Leading eight teams for next year's ICC Trophy - Speed
ICC TROPHY: The Chief Executive Officer of the International Cricket
Council Malcolm Speed emphasized that the next Champions Trophy Mini
World Cup in Pakistan will feature only the top eight one day teams.
He said that this is a difficult balance as on one hand they want to
give teams at the lower end of the ICC one day international table the
maximum exposure at the highest level while at the same time the public
is mainly interested in the top teams facing each other.
The present Champions Trophy tournament however saw the top six teams
qualify for the main competition and two more teams added following the
"There has been severe criticism against the length of the tournament
which is unfair. True it will last thirty days but a number of issues
needed to be considered into the schedule including Diwali festival".
Speed said that "even the busiest team played a maximum of only eight
matches while ensuring that players got sufficient rest between games.
If the matches had been crammed into a shorter period we would have been
criticized for over burdening players".
There has also been severe criticism from several quarters that this
tournament is been held much closer to the ICC World Cup which will be
held next year in the West Indies.
However Speed said that the Champions Trophy Mini World Cup could add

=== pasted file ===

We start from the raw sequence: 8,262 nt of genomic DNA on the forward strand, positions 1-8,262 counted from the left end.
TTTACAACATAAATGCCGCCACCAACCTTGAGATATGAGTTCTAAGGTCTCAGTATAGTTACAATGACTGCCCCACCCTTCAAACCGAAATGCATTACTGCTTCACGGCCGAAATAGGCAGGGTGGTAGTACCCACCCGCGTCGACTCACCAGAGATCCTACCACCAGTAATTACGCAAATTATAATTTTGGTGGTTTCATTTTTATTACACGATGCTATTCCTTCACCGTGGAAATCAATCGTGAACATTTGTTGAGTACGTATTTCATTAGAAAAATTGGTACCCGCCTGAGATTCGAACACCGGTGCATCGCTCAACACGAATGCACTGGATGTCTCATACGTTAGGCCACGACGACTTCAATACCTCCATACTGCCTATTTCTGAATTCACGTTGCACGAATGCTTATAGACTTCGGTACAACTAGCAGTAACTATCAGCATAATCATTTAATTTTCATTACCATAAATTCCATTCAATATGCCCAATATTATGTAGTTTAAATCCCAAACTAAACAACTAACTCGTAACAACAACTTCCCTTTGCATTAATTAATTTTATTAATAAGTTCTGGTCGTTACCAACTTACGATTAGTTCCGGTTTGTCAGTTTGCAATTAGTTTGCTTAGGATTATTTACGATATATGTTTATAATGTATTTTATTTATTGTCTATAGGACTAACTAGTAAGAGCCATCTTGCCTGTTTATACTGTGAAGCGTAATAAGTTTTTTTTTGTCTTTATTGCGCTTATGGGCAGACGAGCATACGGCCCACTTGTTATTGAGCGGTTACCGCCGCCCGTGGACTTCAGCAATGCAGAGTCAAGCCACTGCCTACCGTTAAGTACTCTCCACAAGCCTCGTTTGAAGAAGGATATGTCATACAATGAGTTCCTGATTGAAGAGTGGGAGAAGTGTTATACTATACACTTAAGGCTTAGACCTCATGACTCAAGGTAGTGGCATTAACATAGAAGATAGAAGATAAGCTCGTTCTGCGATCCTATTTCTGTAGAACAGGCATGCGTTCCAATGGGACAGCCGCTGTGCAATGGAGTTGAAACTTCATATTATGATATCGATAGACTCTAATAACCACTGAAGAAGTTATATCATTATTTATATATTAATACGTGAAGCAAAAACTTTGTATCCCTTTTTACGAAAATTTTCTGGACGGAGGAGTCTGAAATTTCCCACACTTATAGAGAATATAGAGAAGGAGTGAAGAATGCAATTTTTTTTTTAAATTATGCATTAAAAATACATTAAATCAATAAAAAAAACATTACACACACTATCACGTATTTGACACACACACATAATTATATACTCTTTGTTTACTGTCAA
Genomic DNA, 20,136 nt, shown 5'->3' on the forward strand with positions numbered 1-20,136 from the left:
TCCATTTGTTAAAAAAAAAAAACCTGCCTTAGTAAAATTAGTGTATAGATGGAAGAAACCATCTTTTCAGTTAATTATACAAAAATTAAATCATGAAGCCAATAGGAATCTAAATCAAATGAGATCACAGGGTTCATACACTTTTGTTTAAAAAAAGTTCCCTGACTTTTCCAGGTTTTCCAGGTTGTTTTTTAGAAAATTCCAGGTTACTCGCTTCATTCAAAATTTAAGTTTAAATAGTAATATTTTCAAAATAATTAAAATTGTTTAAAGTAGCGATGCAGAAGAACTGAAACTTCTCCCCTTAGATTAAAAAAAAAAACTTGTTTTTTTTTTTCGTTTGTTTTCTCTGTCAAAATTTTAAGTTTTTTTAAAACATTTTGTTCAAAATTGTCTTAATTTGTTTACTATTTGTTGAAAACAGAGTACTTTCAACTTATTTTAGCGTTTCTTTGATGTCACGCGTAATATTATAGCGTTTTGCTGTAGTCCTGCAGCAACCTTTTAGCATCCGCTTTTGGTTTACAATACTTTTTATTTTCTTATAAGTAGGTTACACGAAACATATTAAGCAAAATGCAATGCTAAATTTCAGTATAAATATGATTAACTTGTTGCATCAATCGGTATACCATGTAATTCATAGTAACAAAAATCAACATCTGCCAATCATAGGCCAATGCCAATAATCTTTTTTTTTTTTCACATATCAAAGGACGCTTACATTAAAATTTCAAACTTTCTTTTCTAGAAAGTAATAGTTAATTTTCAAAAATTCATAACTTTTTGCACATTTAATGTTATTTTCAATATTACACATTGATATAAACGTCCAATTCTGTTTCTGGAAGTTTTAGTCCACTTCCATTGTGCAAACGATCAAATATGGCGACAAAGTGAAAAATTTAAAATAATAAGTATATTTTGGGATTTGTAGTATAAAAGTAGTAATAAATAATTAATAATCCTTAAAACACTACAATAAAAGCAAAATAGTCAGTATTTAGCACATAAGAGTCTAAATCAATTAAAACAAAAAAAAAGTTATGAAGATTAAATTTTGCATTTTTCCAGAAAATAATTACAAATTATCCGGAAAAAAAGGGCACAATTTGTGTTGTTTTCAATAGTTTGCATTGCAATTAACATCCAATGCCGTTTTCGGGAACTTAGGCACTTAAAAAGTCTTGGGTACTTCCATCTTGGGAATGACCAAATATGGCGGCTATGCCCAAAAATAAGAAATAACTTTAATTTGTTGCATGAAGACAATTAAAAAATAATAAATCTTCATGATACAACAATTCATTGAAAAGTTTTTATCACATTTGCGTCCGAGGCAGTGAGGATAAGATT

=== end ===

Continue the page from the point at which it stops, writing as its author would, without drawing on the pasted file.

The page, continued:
as a great form guide for the players, officials and the public alike
ahead of a major event.
"It offers teams the opportunity to gain momentum to be strong
opponents for the Caribbean Chmpionship. This event is a blessing and it
means plenty to the players, coaches and officials".
Speed stressed the importance of having more tournaments of this
nature in the ICC member countries in their attempt to promote the game.
After the World Cup in the West Indies and the inaugural Twenty/20
World Cup in 2007 we will have a major ICC event every year through to
2015. This will provide a focus for the member countries and will ensure
many of them remain financially stable.
Speed explained that the ICC Champions Trophy is not only a
successful event but it is also an established part of international
cricket's landscape. In fact the five times this tournament has been
staged either as the ICC knock out or the Champions Trophy a total of $
65 million has been raised.
In addition the current tournament in India is expected to produce a
global television audience of over one billion viewers.
Speed said that only if the game is on a sound financial footing that
they could make improvements into the administration, facilities and
other requirements. "As a not for profit organization we have a duty, to
ensure stability. The Champions Trophy plays a vital role in doing so."
In fact the total prize money for the present Champions Trophy is US
$ 1.15 million with the champions receiving a total of US $ 300,000.
The winners of each semifinal will receive US $ 125,000 each and the
winners of each match in the second round will receive US $ 50,000.
Speed said that the format of the tournament was changed since the
inaugural event in Bangladesh in 1998 because everyone wanted a change.
Incidentally from a relatively modest beginning when it was known as
the ICC knock out which involved just nine matches this tournament has
grown to become recognized as cricket's second major event after the ICC